Singhs and the Kingdom
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Historian Peter Bance charts 150 years of the Sikhs in Britain through photographs
For more than three years, he had been turning the pages of dusty old albums, searching attics and going through countless archives to cull out a selection of images to tell the stories of eras gone by. Researcher, historian and antiquarian Peter Bance has compiled all those images in the form of a coffee table book, The Sikhs in Britain: 150 Years of Photographs, to document the contribution of Sikhs to the British society, right from the mid-nineteenth century to present day.
With as many as 200 historical photographs, out of which 70 percent have been sourced from private collections, Bance hopes his book will preserve the rich history for generations to come. "It's inspired by a small feature that I wrote on the early migration of Sikhs, which made me feel that it was a wider subject worth visual presentation, with minimum text," he says. While searching for images, Bance says he met many people who opened new windows to the lives of these migrants and their successes and achievements in the UK.
The Sikhs were the first community to migrate in large numbers from the Asian sub-continent to Britain. The images, which have been captioned precisely, take the readers through the four major periods of migration — the '30s, the post-war period, the '60s and the '70s. "Sailors, soldiers and students were the early settlers and the migration was male-dominated, with families joining in a few years later," says Bance.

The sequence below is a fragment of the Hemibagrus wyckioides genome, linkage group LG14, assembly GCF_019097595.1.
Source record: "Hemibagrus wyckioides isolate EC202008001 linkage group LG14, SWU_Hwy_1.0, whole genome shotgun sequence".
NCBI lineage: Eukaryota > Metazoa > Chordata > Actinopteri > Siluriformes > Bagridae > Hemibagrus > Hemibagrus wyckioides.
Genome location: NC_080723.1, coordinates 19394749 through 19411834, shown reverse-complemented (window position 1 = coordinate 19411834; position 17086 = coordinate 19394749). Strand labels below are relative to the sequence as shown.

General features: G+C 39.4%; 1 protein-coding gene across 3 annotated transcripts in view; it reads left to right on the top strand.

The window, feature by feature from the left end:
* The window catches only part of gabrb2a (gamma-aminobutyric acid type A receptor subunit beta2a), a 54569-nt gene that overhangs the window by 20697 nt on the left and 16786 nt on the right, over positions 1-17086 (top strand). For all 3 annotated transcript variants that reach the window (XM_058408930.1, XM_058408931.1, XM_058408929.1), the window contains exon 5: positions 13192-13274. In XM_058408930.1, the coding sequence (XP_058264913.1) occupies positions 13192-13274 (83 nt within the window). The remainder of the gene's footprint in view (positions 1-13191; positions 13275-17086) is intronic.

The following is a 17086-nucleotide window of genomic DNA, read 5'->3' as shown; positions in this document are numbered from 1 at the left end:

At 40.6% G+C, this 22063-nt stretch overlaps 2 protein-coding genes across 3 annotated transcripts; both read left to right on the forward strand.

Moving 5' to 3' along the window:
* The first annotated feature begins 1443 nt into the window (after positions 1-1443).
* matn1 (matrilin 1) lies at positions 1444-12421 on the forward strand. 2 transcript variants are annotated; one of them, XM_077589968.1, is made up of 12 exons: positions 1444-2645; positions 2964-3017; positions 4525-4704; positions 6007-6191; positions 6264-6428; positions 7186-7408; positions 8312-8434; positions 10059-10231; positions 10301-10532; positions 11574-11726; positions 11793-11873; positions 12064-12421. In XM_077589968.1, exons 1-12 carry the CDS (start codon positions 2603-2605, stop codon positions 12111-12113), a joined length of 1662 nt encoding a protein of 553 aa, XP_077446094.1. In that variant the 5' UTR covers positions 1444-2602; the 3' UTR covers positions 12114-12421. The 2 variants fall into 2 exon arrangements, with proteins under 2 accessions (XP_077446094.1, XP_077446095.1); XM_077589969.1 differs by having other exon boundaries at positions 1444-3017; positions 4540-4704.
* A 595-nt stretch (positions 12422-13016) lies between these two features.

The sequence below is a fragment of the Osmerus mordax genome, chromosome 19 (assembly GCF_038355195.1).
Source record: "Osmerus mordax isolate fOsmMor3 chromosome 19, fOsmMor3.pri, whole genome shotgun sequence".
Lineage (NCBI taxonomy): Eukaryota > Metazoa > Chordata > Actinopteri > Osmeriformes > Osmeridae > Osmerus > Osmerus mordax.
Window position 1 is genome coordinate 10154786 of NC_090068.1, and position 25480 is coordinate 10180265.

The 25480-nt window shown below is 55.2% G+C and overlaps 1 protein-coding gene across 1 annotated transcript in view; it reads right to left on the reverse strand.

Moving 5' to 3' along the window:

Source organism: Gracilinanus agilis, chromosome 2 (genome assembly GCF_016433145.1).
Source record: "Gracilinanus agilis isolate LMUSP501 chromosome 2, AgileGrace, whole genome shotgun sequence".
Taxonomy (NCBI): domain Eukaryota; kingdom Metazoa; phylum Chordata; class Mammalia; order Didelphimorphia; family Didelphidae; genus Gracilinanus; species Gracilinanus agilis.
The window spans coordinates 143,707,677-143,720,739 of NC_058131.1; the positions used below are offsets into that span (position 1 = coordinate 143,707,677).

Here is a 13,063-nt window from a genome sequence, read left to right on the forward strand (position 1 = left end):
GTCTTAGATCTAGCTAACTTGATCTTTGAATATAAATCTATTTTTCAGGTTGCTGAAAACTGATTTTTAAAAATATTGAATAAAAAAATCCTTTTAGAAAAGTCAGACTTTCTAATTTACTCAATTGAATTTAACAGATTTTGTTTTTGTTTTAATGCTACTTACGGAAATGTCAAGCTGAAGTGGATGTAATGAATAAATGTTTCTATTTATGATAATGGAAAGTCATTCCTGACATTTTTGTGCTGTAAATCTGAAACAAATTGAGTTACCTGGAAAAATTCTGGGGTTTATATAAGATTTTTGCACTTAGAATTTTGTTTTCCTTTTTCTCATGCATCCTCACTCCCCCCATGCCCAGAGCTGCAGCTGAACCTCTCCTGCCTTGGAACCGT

He has presented some endearing images to depict their years in the foreign land — make-shift places of worship in the early years to the grand gurudwaras of today; visiting royalty and nobility from India, starting from Maharajah Duleep Singh to visitors from the first families of Patiala, Kapurthala, Nabha and Jind; Sikhs during the world wars and the usual portraits of marriages, social life and religion. "During my research, I found the '30s really absorbing, for here were the early settlers, who were rooted yet willing to make changes for a better life and stand up for what they thought was right," says Bance, whose own family came to Britain in the early '30s.